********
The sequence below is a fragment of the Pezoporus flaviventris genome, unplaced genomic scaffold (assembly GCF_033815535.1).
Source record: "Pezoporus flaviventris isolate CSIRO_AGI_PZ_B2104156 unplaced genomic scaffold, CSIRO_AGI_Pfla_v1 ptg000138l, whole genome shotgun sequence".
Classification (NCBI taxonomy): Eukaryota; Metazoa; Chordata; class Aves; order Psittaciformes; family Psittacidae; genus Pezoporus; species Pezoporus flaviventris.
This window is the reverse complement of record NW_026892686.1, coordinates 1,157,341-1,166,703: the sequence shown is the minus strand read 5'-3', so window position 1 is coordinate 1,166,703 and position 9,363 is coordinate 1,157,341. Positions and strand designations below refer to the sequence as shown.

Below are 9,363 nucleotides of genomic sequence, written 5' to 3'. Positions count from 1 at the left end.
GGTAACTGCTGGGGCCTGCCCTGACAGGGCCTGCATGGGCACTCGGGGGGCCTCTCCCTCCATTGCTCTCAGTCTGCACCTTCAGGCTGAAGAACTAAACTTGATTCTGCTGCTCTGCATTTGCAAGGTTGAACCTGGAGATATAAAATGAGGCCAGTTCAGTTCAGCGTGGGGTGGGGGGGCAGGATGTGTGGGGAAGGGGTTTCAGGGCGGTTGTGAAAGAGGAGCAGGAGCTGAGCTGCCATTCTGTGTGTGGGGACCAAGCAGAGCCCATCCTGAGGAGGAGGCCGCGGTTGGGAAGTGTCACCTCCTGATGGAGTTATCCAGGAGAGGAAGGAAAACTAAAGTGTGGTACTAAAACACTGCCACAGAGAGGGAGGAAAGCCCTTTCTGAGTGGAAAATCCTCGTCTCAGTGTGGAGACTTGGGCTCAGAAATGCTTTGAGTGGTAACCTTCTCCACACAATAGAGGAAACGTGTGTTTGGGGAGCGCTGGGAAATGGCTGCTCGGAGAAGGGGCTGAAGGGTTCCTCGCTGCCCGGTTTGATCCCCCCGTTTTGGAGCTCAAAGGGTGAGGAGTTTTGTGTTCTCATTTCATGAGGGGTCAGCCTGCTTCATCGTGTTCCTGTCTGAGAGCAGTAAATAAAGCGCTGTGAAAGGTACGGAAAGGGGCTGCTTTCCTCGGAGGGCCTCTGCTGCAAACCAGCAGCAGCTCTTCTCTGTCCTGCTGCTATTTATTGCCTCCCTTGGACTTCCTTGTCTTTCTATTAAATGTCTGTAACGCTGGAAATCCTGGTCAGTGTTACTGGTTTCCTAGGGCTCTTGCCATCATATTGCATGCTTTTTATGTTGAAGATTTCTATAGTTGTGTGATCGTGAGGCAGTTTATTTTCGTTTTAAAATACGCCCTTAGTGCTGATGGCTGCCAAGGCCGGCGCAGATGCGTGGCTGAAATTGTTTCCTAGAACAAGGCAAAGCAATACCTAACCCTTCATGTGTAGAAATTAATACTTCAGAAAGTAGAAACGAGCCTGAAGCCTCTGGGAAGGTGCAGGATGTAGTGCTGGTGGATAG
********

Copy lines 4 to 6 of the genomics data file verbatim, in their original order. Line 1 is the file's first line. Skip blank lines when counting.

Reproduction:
This window is the reverse complement of record NW_026892686.1, coordinates 1,157,341-1,166,703: the sequence shown is the minus strand read 5'-3', so window position 1 is coordinate 1,166,703 and position 9,363 is coordinate 1,157,341. Positions and strand designations below refer to the sequence as shown.

Below are 9,363 nucleotides of genomic sequence, written 5' to 3'. Positions count from 1 at the left end.
GGTAACTGCTGGGGCCTGCCCTGACAGGGCCTGCATGGGCACTCGGGGGGCCTCTCCCTCCATTGCTCTCAGTCTGCACCTTCAGGCTGAAGAACTAAACTTGATTCTGCTGCTCTGCATTTGCAAGGTTGAACCTGGAGATATAAAATGAGGCCAGTTCAGTTCAGCGTGGGGTGGGGGGGCAGGATGTGTGGGGAAGGGGTTTCAGGGCGGTTGTGAAAGAGGAGCAGGAGCTGAGCTGCCATTCTGTGTGTGGGGACCAAGCAGAGCCCATCCTGAGGAGGAGGCCGCGGTTGGGAAGTGTCACCTCCTGATGGAGTTATCCAGGAGAGGAAGGAAAACTAAAGTGTGGTACTAAAACACTGCCACAGAGAGGGAGGAAAGCCCTTTCTGAGTGGAAAATCCTCGTCTCAGTGTGGAGACTTGGGCTCAGAAATGCTTTGAGTGGTAACCTTCTCCACACAATAGAGGAAACGTGTGTTTGGGGAGCGCTGGGAAATGGCTGCTCGGAGAAGGGGCTGAAGGGTTCCTCGCTGCCCGGTTTGATCCCCCCGTTTTGGAGCTCAAAGGGTGAGGAGTTTTGTGTTCTCATTTCATGAGGGGTCAGCCTGCTTCATCGTGTTCCTGTCTGAGAGCAGTAAATAAAGCGCTGTGAAAGGTACGGAAAGGGGCTGCTTTCCTCGGAGGGCCTCTGCTGCAAACCAGCAGCAGCTCTTCTCTGTCCTGCTGCTATTTATTGCCTCCCTTGGACTTCCTTGTCTTTCTATTAAATGTCTGTAACGCTGGAAATCCTGGTCAGTGTTACTGGTTTCCTAGGGCTCTTGCCATCATATTGCATGCTTTTTATGTTGAAGATTTCTATAGTTGTGTGATCGTGAGGCAGTTTATTTTCGTTTTAAAATACGCCCTTAGTGCTGATGGCTGCCAAGGCCGGCGCAGATGCGTGGCTGAAATTGTTTCCTAGAACAAGGCAAAGCAATACCTAACCCTTCATGTGTAGAAATTAATACTTCAGAAAGTAGAAACGAGCCTGAAGCCTCTGGGAAGGTGCAGGATGTAGTGCTGGTGGATAG